Consumers continued their strong spring spending streak last month, and many experts expect the pickup to continue into the later part of the year despite a recent slowdown to the economy's breakneck pace of hiring gains.
Retail sales increased for the second consecutive month in May, edging up by 0.5 percent to total $455.6 billion, the Commerce Department reported Tuesday. Economists surveyed by the Wall Street Journal had projected an 0.3 percent increase. Consumer spending accounts for approximately 70 percent of US GDP.
The strong report follows a blockbuster month in April, when retail sales increased 1.3 percent. That was the biggest monthly increase since March of last year.
Consumers are continuing make a range of purchases, from electronics to food, at a healthy pace. Sales of cars and car parts, a major investment, climbed by 0.5 percent, even as consumers paid more for gasoline. Gas prices rose by 7.5 percent in May, to $2.38 a gallon.
Although gas is more expensive, consumers are choosing to eat out more. Restaurant sales climbed by 0.8 percent in May, the biggest gain since February.
"May’s retail sales report confirms that the American consumer is back on track despite rising pump prices and a poor showing of jobs added to the economy in May," IHS Global Insight economist Chris Christopher wrote in an emailed analysis. "The outlook for consumer spending is looking significantly stronger for the remaining three quarters of the year premised on real disposable income gains, low interest rates and oil prices, and strong finances."
In another good sign for the consumer economy, small business confidence improved last month. According to the index of The National Federation of Independent Business (NFIB), small business optimism rose to 93.8 in the May reading, after an April reading of 93.6. Twelve percent of small businesses planned to hire more people, and 23 percent reported having more capital on hand to spend, a slight decline from 25 percent in April.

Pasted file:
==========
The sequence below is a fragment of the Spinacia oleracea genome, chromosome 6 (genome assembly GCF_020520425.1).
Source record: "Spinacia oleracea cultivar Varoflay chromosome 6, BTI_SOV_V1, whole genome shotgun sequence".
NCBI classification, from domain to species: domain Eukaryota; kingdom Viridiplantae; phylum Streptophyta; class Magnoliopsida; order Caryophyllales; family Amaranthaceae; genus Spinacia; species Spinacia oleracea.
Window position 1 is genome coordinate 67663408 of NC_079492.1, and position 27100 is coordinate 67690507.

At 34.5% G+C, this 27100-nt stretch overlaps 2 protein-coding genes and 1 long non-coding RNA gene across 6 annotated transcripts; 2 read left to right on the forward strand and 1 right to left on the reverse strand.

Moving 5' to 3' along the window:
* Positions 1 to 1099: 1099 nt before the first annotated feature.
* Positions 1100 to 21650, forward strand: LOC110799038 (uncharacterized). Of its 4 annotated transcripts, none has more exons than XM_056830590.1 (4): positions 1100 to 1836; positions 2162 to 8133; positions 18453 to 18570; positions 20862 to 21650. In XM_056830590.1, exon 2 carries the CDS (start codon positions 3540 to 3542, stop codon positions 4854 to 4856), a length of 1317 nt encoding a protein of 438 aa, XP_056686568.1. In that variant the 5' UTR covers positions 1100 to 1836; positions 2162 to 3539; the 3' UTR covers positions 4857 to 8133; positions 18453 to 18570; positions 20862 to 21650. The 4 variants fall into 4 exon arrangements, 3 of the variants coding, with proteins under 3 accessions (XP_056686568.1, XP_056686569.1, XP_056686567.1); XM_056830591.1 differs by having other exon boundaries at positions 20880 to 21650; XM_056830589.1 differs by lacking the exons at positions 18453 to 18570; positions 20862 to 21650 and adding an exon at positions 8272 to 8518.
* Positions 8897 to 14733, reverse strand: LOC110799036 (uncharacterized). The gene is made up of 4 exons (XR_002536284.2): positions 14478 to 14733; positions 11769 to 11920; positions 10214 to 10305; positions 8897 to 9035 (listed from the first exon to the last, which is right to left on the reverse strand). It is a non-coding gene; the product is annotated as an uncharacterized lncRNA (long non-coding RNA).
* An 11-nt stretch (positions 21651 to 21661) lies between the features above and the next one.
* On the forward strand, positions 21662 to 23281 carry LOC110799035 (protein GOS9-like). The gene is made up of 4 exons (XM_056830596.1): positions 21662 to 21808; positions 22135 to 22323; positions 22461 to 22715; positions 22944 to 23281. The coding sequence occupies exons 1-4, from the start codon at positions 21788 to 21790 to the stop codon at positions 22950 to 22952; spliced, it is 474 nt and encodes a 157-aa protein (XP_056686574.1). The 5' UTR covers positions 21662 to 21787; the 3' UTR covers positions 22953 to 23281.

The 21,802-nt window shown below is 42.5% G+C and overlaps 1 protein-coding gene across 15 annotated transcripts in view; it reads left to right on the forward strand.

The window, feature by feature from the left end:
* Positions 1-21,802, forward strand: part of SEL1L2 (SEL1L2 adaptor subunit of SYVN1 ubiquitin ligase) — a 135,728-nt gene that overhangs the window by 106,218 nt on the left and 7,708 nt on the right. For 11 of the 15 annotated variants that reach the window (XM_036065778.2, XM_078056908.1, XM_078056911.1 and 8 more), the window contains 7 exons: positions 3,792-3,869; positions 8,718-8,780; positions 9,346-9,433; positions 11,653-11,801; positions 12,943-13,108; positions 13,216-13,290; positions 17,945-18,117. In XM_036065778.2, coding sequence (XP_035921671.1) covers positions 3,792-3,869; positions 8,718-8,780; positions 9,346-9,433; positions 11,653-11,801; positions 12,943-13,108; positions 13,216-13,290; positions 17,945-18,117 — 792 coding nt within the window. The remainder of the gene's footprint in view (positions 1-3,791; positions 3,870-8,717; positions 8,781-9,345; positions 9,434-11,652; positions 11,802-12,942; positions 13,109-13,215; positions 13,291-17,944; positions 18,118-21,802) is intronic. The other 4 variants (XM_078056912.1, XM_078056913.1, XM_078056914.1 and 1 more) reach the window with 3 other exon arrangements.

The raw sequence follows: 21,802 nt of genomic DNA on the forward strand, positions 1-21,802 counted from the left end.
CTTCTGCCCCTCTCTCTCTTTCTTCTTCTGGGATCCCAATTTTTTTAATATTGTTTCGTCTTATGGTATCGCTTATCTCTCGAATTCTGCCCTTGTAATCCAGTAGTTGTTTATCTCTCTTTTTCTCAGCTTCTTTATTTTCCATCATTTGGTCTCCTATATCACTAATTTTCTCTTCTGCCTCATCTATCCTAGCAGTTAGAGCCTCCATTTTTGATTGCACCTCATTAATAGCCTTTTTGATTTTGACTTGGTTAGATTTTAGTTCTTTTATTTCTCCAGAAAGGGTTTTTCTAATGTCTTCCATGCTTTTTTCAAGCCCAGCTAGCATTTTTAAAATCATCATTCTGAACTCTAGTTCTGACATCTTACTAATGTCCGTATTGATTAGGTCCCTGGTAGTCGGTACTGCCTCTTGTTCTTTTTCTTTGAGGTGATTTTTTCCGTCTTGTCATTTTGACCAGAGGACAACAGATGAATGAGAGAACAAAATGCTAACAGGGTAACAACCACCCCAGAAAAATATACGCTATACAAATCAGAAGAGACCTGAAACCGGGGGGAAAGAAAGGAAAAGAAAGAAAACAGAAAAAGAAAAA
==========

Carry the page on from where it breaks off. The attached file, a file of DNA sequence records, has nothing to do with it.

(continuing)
“Overall business sentiment remains somewhat depressed relative to its 2014 highs, but the last few months have seen a modest rebound. Labor market tightness remains a leading concern among small businesses and we expect this trend will remain in place for some time to come,” Jesse Hurwitz, US Economist at Barclays Capital, writes in an emailed analysis.
Consumer spending and the labor market are related, but they don't always move in lockstep. Hiring slowed to a mere 38,000 jobs in May, yet consumer spending and retail sales rose during the same period. One of the only purchasing categories that experienced a decline last month was department store sales, which fell by 0.9 percent after dropping by only 0.2 percent in April. Barclays attributes the decline to a continued rise in online shopping sales: Sales at non-store retailers grew by 1.3 percent. On the whole, consumer spending rose by 2.5 percent compared to the same period a year earlier.
Americans may be spending more, but that doesn’t mean they’re neglecting to save: the 2016 Consumer Financial Literacy Survey, released in May, found that 26 percent of consumers are adding small amounts to their personal savings, a slight increase from 24 percent in 2015. Yet 26 percent of households also say they do not have any portion of their annual income saved for retirement.